Being a supplier of Japanese import parts, Danny had no trouble sourcing an intercooler and stuffing a large ex-Supra twin-turbo air-to-air intercooler in front of the radiator. Insulation-wrapped mandrel bent 2½ inch turbo plumbing - incorporating a Blitz blow-off valve - is used throughout the engine bay. Even though heavy duty hose clamps are used, the car keeps blowing off turbo pressure hoses as often as it goes for quarter mile sprints!

On the track, the best time the car has so far managed is a low-fourteen - and on that run, the intercooler pipe popped at about three-quarter track distance. As the car revisits the track, expect this paragraph to change!

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Because the motor pushes out a fair amount more power than stock, an HKS FCON-V piggy back computer is wired into the management system to manipulate fuel and ignition outputs. Danny hasn't hit the rev limiter yet (if there is one) even though the tacho has scaled over 8500rpm! The HKS controller uses inputs from a lap-top computer to change its parameters.

The exhaust really lets the engine breathe deeply. Already hung under the car before it left Japan, the system is labelled Bee-Racing and is specifically set up for the Gazelle. It maintains a 3 inch diameter from the turbo to the tip and is vaguely muffled by a single straight-through muffler (no cat is fitted).

A Nizmo ceramic clutch divided into 8 or 9 separate material sections is used. It offers a compromise between full-face and savage paddle clutches. The friction plate is clamped against a JUN lightened flywheel by a Nizmo high-pressure plate. The gearbox looks like the standard 5-speed manual; it was being rebuilt to replace worn synchros as we were writing this story. The diff is the standard 3.9:1 LSD, but there are plans to fit a 4.1:1 ratio to really get the car off the line.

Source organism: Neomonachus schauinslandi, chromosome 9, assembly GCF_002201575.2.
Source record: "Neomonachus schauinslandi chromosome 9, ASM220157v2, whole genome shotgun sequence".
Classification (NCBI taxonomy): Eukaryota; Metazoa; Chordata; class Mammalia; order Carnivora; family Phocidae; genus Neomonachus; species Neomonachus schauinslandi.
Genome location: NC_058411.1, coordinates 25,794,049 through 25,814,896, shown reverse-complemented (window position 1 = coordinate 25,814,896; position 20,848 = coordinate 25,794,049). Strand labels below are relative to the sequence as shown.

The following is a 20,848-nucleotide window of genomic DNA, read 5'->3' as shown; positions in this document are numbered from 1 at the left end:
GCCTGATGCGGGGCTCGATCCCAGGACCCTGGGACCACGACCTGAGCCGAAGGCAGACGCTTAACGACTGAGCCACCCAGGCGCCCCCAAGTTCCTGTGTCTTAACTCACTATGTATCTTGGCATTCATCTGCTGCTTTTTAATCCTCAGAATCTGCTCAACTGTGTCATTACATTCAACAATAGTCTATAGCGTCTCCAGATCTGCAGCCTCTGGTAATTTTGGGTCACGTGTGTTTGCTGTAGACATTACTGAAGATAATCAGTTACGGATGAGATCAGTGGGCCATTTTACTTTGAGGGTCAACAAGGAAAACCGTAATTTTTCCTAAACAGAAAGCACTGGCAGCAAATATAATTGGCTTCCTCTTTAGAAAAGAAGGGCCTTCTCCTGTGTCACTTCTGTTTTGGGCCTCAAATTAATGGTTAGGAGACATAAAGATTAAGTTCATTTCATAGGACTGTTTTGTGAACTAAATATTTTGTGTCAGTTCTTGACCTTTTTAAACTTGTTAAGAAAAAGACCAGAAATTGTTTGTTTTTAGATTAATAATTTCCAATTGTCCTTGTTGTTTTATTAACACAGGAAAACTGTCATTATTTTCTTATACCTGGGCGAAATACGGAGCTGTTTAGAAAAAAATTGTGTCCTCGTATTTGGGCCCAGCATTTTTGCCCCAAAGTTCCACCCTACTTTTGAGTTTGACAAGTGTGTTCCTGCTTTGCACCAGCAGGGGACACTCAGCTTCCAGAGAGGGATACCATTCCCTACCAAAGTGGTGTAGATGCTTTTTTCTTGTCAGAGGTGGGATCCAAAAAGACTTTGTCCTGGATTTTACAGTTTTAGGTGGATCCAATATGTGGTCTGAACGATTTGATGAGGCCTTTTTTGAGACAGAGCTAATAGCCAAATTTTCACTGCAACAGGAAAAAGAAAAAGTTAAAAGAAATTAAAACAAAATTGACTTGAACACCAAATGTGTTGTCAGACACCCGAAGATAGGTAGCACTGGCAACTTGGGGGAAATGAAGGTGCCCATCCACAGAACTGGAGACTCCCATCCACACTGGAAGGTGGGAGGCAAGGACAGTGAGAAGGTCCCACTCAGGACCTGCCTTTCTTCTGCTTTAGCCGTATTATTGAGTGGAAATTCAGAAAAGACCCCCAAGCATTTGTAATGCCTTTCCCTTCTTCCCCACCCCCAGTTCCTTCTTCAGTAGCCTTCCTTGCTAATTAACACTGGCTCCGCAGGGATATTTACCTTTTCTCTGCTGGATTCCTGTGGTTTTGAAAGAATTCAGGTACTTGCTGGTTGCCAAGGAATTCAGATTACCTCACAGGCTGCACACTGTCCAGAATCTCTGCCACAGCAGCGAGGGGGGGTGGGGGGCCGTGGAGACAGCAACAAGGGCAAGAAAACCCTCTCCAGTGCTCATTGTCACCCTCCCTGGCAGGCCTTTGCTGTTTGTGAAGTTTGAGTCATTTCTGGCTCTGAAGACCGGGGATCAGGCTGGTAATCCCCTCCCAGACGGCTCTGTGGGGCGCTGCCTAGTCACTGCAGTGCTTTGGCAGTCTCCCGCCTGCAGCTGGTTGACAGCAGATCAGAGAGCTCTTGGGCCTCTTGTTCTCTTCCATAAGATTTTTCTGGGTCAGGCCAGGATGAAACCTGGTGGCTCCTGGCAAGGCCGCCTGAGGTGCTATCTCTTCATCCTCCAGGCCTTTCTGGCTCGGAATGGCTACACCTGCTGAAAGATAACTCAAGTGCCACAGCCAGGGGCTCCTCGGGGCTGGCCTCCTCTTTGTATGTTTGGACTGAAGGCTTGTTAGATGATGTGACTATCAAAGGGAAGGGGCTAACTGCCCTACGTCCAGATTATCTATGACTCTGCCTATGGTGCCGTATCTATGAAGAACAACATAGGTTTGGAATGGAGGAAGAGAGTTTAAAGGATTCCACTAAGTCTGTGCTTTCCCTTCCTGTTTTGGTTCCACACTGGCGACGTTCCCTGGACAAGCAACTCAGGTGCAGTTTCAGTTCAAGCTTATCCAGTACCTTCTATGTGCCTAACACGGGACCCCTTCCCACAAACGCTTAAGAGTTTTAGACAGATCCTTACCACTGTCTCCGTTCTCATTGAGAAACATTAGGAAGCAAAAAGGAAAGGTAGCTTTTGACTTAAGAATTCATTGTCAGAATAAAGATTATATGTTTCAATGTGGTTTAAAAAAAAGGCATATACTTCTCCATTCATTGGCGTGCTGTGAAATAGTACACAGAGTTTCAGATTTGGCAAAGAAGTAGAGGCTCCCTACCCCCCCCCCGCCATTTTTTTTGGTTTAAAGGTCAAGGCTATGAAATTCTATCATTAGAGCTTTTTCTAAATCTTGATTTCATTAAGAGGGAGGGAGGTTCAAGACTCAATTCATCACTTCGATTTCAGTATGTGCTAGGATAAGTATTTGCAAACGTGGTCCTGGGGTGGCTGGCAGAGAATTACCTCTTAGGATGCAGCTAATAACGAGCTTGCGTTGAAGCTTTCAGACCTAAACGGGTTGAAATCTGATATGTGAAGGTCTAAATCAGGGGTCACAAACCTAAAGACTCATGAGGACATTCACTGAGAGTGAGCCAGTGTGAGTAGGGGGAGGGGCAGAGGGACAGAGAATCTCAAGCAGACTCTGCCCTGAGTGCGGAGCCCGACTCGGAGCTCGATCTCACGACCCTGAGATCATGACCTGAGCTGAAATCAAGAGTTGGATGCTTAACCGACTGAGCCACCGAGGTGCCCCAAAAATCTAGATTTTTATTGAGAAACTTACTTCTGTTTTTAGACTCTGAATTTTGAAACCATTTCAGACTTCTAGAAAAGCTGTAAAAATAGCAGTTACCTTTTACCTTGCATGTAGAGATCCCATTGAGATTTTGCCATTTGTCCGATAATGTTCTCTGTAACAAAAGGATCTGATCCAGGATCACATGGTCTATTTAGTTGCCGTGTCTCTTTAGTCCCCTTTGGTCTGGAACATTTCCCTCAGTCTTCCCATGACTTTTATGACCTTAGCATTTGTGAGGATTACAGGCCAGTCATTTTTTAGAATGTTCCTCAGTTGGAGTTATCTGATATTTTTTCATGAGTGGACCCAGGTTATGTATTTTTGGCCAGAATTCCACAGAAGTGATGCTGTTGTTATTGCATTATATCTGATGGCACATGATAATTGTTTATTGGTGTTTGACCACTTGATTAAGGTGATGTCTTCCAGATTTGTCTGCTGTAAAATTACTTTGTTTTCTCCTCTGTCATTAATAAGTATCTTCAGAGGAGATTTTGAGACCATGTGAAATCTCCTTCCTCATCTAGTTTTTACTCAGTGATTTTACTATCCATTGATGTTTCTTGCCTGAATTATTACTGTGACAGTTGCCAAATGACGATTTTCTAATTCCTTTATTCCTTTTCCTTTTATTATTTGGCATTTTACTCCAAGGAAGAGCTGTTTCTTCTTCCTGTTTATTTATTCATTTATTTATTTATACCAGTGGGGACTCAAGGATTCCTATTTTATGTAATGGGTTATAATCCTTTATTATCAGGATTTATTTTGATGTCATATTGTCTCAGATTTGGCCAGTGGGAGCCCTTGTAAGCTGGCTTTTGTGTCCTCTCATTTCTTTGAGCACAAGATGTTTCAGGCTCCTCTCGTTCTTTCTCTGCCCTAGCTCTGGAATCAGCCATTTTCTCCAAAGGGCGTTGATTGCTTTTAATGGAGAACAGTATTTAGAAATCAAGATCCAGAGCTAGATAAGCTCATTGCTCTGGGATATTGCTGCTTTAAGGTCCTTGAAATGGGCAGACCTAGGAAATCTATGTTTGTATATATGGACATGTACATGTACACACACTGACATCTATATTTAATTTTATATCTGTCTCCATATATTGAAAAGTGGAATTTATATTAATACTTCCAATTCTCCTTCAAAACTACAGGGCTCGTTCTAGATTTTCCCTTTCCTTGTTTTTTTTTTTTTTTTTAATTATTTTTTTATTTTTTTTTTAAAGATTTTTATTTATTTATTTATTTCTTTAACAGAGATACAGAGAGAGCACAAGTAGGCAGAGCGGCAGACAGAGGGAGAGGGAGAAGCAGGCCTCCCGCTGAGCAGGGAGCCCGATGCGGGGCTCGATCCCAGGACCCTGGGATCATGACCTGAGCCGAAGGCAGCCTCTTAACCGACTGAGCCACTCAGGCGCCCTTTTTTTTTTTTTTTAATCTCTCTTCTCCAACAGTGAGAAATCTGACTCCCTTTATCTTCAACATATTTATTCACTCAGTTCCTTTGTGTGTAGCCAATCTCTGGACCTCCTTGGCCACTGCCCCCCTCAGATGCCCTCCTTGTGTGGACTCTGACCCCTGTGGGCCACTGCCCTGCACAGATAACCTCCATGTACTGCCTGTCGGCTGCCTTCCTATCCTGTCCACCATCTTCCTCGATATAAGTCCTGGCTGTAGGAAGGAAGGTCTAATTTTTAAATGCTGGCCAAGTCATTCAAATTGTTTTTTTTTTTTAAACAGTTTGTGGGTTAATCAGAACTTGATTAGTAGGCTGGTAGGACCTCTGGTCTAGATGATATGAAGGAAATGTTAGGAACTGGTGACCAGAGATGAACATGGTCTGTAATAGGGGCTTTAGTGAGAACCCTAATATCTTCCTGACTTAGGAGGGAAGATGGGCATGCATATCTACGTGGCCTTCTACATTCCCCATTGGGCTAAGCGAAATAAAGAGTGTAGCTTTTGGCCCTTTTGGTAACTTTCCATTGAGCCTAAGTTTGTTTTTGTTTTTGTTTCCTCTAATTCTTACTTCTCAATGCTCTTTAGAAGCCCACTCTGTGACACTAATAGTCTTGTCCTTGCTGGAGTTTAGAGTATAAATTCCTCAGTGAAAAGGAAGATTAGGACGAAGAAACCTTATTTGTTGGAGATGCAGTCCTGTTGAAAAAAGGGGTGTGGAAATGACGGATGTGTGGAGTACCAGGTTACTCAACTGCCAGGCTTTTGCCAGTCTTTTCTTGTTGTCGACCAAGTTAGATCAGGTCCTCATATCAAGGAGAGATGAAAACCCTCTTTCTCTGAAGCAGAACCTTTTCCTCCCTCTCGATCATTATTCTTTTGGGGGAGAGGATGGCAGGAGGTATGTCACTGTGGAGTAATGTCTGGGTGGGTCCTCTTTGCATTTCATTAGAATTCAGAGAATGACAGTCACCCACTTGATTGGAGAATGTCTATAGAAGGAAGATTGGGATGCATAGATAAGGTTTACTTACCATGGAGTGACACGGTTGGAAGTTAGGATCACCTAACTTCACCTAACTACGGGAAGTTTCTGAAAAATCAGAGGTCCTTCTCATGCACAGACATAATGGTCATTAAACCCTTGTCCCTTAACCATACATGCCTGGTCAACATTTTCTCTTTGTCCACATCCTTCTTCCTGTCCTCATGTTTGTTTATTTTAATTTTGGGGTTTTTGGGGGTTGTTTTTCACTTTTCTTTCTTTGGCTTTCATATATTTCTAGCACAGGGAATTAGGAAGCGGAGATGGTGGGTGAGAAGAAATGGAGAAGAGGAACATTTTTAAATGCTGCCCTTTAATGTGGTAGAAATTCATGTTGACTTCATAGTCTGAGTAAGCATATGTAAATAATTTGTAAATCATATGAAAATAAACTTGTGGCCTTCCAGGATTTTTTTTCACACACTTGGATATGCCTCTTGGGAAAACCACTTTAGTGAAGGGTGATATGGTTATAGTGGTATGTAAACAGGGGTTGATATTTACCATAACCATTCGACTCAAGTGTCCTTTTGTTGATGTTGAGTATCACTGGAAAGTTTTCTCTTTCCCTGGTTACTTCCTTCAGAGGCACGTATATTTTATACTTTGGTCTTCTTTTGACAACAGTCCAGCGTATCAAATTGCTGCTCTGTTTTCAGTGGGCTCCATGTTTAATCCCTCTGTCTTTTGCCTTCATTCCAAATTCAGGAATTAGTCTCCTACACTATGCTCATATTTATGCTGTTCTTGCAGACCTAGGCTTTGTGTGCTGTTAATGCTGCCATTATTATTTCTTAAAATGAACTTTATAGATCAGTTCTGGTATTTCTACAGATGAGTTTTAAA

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An upgraded braking package sees the front of the car decked out with APEXi vented and slotted rotors, Endless pads and Earls braided lines. The rear also gets the APEXi treatment, but with non-slotted discs. During a brief passenger seat ride in the car, it was obvious the brakes were monumentally strong.

The Gazelle (antelope?!) has quite an aggressive stance, sitting on Skyline GT-R rear springs, custom lowered fronts and adjustable KYB dampers. The huge camber angle adopted by the rear wheels quickly shows that this car has the Japanese-spec independent rear suspension! Sixteen inch Enkie rims are fitted with 205/55 Yokohama M5s all 'round and offer good looks, but not so much traction.

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Another impressive item from Japan is the Bride racing seat which keeps Danny literally in the driver's seat at all times. The remainder of the interior is factory, with the exception of an aftermarket wheel, Blitz boost gauge, boost controller and the removal of the rear seat and trim.

If this Gazelle hasn't blasted past you on the blacktop, the spectacular glittering colours are sure to have burnt a big image on the retinas!

Contact: Japanese Motorsport +61 8 8260 6919